A woman I know enjoys having lunch with me at noisy, popular restaurants. We also attend many of the same gatherings of our friends. However, whenever she speaks, a number of people will later tell me that they could not hear anything she said. Her voice, which was always quiet, has diminished to the point that it is almost impossible to hear what she says unless you are sitting right next to her in a quiet room.
Recently, I read an article titled “Take Care of Your Voice: Why You Sound Hoarse (or Old) and What to do About It” in the September, 2015 issue of Reader’s Digest Magazine. The article is about common vocal problems in senior citizens. Many people experience these voice issues, but may not realize that there are therapies that can improve the quality of their speaking voice.
Therapy for a Hoarse Voice
One common problem is having a voice that constantly sounds hoarse. This often occurs in people who have careers that involve a lot of speaking … lawyers, teachers and people who spend hours on the phone. It can also be an issue for people who have smoked, experienced chronic allergies or were exposed to chemical fumes.
A hoarse voice can be caused by nerve damage or a polyp or similar growth on the vocal folds. If the hoarseness is caused by a polyp or growth, it can be surgically removed. In addition, the patient should see a vocal therapist who can recommend appropriate exercises to enhance their voice quality and prevent a re-occurrence.
Treatments for a Soft Voice
If people have a hard time hearing you and it is difficult for you to project your voice, you may have developed vocal fold atrophy or presbyphonia. Our vocal folds can become weaker as we age. This is especially true for women after menopause or for anyone who is not using their vocal cords enough … for example, someone who has retired and lives alone. This can be a particularly frustrating problem, because it often happens at the same age when our friends are also developing hearing loss. You cannot speak louder and they cannot hear.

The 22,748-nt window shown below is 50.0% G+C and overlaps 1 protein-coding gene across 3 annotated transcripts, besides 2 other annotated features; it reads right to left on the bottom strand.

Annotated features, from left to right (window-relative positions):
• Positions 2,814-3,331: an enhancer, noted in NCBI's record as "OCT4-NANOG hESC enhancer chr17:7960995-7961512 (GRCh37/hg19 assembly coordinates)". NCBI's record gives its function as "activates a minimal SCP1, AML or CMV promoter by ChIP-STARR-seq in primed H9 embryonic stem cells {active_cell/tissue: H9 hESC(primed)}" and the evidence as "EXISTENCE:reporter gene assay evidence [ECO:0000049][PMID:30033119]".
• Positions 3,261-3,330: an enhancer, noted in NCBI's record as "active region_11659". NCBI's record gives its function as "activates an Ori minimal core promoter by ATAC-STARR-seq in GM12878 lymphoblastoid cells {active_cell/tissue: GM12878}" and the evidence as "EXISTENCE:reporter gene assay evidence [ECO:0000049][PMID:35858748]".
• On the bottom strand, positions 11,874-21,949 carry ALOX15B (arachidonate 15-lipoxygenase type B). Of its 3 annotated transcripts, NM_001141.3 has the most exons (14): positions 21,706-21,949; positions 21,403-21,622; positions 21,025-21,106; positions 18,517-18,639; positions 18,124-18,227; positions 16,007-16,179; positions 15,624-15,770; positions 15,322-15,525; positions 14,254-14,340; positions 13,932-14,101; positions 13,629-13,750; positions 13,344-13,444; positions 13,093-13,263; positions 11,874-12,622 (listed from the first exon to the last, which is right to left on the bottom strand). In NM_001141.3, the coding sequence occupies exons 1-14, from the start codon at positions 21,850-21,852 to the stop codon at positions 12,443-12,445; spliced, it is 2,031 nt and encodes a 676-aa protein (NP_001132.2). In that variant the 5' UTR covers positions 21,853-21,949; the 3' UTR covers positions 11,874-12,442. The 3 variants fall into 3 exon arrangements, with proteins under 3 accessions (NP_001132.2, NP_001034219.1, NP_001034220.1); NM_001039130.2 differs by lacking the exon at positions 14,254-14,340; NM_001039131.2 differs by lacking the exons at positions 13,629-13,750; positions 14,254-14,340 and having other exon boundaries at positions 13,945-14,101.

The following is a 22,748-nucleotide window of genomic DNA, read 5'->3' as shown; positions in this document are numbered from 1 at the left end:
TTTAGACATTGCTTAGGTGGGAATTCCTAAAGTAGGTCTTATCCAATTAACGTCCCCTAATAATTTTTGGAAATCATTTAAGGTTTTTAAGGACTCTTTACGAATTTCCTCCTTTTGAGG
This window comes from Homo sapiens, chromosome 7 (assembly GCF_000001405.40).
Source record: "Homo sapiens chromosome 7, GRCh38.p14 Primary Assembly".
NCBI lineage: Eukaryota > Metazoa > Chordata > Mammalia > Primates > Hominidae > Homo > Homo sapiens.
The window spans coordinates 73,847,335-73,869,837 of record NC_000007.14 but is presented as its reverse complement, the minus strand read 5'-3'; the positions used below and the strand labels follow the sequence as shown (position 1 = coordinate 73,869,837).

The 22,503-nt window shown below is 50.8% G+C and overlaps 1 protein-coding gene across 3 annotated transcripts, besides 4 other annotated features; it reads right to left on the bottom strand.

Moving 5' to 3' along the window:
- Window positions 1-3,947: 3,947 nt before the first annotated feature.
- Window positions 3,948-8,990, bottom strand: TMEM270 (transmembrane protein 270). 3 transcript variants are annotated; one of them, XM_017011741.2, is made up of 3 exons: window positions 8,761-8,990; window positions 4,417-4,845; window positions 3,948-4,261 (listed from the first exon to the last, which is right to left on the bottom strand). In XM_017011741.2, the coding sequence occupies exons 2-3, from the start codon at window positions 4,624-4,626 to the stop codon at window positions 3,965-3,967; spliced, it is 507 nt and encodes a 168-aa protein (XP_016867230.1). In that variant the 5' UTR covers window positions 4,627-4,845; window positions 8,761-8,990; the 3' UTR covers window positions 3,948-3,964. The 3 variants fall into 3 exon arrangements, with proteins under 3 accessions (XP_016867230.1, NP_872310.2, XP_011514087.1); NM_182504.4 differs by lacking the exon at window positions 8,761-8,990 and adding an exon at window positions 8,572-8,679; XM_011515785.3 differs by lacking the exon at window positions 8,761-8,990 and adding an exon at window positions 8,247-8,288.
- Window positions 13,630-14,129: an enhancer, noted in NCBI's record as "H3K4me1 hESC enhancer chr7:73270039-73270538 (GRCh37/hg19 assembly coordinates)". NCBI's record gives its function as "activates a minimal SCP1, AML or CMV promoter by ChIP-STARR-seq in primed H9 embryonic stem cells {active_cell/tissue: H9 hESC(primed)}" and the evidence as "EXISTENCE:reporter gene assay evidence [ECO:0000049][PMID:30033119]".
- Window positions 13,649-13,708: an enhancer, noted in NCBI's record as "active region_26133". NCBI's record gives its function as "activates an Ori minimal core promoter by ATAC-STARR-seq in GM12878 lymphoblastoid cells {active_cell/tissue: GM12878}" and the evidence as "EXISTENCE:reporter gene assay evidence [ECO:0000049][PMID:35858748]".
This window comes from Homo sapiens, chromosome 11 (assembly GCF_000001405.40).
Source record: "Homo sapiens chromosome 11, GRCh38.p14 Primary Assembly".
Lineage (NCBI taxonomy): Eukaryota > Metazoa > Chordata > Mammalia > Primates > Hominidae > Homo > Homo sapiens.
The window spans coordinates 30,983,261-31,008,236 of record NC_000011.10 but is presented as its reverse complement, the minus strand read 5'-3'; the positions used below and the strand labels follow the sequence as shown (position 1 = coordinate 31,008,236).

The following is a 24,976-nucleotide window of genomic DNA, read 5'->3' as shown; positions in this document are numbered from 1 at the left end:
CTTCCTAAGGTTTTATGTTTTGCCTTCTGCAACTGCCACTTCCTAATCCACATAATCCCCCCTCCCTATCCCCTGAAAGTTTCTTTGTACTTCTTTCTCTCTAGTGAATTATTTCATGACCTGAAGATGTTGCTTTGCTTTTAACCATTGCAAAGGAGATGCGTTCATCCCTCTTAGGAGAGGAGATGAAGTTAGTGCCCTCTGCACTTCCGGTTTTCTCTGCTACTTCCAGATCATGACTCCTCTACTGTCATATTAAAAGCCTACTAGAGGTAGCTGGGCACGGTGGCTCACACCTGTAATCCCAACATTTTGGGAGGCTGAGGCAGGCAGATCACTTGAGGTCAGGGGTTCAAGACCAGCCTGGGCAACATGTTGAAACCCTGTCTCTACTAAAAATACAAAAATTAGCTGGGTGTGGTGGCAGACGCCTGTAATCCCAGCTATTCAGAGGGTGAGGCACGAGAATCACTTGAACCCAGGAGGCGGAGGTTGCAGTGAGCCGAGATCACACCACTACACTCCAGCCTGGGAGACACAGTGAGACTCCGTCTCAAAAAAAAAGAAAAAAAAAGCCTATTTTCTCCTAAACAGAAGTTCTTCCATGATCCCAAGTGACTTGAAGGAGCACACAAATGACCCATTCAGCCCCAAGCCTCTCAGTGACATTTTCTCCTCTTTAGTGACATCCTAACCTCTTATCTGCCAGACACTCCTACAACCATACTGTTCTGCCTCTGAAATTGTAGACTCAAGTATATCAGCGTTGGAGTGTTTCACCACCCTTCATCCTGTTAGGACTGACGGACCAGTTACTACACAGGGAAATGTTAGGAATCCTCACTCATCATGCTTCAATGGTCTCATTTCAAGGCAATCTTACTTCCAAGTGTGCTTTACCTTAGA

Having too soft a voice is another situation for which you will want to see a vocal therapist. An Ears, Nose and Throat doctor should be able to refer you to one. The therapist will use vocal strength training exercises, called PhoRTE (pronounced “forte”), that are designed to help you develop better control of your voice volume.
If the voice therapy does not resolve the problem, doctors can also inject a filler into the vocal cords, similar to the fillers used to eliminate face wrinkles.
Medical Conditions That Change Your Voice
As we all know if we have ever screamed too loudly at an exciting sporting event, there are many situations that can temporarily affect our voices. For example, when you catch a cold, one symptom is often the nasal quality your voice develops. However, if you experience a voice change that lasts more than three weeks, it could indicate a more serious condition including allergies, sinus problems, GERD (gastroesophageal reflux disease), vocal cord cancer or Parkinson’s.
While it is more likely that your vocal problem is caused by an issue that can easily be resolved with therapy, it is important to get a diagnosis and not ignore long-lasting changes to your voice.
How to Care for Your Voice
If you wish to avoid some of the problems mentioned above, here are a few tips for taking care of your voice:
Drink plenty of water, especially if you take medications
Avoid large quantities of coffee, caffeinated soda and alcohol
Do NOT yell or scream
Sing or read aloud daily to work your vocal muscles
Do NOT smoke
Do not purposely try to speak in a deep, low voice that is not natural to you
See your doctor if you are experiencing voice problems; do not accept it as a "normal" part of aging.
If you follow these steps, most people will be able to maintain a pleasant, resonant speaking voice throughout their life.
Additional information available at: The Speech-Language-Hearing Association
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